Today’s trivia question: Every winner of the Best Fan Writer Hugo has made at least one professional sale, but two winners have never sold a science fiction story. Can you name them?
The winners since the creation of the category in 1967 are: Terry Carr, Richard E. Geis, Mike Glyer, Dave Langford, Cheryl Morgan, Alexei Panshin, John Scalzi, Bob Shaw, Wilson Tucker, Harry Warner Jr., Ted White and Susan Wood.
Most of the names are easy to rule out because their record in the sf field is so well known.
Wilson Tucker won the 1970 Best Fan Writer Hugo, then had Year of the Quiet Sun nominated as Best Novel in 1971.
Scalzi’s novel Old Man’s War and its sequels have received Hugo nominations.
Dave Langford’s “Different Kinds of Darkness” won Best Short Story in 2001.
Bob Shaw’s classic short story “Light of Other Days” received a Hugo nomination in 1967. He didn’t get around to winning the Best Fan Writer Hugo until 1979 (and again in 1980.)
Ted White’s first novel was written in collaboration with another Best Fan Writer winner, Terry Carr. Invasion from 2500 (1964) was published under the pseudonym Norman Edwards. Ted went on to write lots of other novels under his own name.
Terry Carr, in the middle of a run of seven other nominations for his fan writing and fanzines (Fanac, Lighthouse) had a short story nominated for the Hugo in 1969, “The Dance of the Changer and the Three.” The year Terry finally won the Best Fan Writer Hugo, 1973, he was also nominated for Best Professional Editor (in the category’s debut), and it was as an editor he won his last two Hugos (1985, 1987).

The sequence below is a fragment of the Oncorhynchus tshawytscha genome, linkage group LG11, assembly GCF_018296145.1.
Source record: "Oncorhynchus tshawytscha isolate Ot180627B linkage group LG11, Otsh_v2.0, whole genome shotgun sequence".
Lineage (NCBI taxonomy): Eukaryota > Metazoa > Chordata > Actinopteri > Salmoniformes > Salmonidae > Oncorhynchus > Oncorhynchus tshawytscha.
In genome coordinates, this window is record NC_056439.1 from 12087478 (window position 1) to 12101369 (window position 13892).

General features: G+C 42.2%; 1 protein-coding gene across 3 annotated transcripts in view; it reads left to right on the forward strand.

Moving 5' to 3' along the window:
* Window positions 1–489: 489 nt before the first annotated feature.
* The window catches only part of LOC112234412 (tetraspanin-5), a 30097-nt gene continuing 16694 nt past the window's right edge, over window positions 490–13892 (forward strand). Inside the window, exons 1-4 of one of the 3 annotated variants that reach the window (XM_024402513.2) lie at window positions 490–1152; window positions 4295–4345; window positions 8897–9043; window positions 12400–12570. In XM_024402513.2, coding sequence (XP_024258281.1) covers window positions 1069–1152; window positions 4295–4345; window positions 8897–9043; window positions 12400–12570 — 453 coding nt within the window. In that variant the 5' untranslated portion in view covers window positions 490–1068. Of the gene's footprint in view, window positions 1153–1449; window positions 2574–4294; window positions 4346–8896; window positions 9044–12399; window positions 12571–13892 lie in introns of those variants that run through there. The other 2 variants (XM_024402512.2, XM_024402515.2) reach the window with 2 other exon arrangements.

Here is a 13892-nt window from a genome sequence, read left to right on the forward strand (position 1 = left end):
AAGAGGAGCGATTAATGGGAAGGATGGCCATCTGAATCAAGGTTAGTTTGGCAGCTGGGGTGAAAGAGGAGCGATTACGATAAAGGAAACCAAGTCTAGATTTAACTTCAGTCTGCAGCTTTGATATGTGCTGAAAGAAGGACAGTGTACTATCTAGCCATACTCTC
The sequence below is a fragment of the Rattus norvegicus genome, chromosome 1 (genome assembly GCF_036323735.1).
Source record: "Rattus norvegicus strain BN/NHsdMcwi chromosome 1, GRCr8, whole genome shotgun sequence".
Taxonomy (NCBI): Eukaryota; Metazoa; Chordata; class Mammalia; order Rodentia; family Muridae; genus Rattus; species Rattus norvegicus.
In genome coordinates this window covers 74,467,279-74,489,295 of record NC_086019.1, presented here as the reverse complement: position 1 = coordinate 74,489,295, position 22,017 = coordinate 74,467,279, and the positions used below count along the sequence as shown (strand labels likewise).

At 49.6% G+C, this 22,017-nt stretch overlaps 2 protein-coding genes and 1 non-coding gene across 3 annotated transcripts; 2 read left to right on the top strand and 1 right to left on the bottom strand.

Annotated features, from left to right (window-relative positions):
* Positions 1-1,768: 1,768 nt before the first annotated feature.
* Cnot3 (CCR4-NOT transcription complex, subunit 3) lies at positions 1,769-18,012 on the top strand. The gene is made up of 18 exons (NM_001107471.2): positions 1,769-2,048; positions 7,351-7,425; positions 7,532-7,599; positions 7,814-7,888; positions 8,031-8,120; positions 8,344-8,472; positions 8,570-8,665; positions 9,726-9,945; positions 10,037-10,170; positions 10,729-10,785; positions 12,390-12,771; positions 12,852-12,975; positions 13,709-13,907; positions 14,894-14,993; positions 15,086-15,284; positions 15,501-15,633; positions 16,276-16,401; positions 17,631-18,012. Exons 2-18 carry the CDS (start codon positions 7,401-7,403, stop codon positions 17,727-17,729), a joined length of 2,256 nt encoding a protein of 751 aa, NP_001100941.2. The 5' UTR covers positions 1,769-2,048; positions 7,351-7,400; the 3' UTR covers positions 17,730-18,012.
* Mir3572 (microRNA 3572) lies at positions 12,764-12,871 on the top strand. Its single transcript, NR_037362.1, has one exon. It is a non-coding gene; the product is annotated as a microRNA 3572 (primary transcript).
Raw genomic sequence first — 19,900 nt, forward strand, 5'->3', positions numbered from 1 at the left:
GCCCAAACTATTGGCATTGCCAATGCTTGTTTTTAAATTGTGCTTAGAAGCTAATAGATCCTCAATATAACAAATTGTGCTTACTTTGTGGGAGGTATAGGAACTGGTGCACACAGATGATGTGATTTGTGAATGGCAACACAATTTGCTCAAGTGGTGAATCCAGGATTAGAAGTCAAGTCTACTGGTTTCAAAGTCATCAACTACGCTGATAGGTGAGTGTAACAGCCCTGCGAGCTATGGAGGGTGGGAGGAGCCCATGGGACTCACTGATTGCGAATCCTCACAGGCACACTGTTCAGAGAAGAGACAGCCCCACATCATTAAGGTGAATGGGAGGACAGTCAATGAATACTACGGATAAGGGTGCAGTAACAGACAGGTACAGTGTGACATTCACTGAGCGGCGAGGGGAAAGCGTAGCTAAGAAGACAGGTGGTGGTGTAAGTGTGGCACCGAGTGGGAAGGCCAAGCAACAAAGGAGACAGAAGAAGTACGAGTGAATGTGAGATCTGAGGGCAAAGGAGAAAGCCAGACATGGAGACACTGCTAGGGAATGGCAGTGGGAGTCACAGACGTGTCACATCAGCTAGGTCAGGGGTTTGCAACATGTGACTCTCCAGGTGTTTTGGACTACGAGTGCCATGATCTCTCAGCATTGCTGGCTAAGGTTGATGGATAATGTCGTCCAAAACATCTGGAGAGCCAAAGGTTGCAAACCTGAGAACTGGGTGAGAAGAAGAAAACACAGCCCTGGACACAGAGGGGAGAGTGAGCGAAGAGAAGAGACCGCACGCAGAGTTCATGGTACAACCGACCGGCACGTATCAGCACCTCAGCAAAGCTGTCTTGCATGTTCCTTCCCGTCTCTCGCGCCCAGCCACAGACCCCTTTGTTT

Alexei Panshin won the first Best Fan Writer Hugo in 1967. He declined his nomination in 1968, hoping to set an example for future winners. He also had great success as a pro. His novel Rite of Passage received a Hugo nomination in 1969 and won the Nebula.
Harry Warner Jr. had 11 short stories published in the mid-1950s (and grumbled when that was discovered by his neighbors in Hagerstown — see the link below in comments).
Richard E. Geis has sold any number of erotic sf novels.
I trail this parade at a respectful distance, with one pro sale that appeared in Mike Resnick’s Alternate Worldcons.
That leaves two winning fanwriters to account for: Cheryl Morgan and Susan Wood. Cheryl has made nonfiction sales, but the Locus index lists no fiction. Susan Wood published scholarly work about the sf field, but no stories. So Morgan and Wood are the answer. (Subject to correction, as always…)
Update 10/12/2009: Of course Harry Warner sold short stories — text corrected. Thanks to Patrick Nielsen Hayden for the assist. Update 10/13/2009: And to Dave Langford for catching mistakes about Shaw’s story I have been helplessly repeating since, oh, 1967, although they ought to be avoidable — I can always remember the exact year “Neutron Star” won its Hugo. 10/18/2009: Alexei Panshin’s comment gives the real reason he turned down his Best Fan Writer nomination in 1968.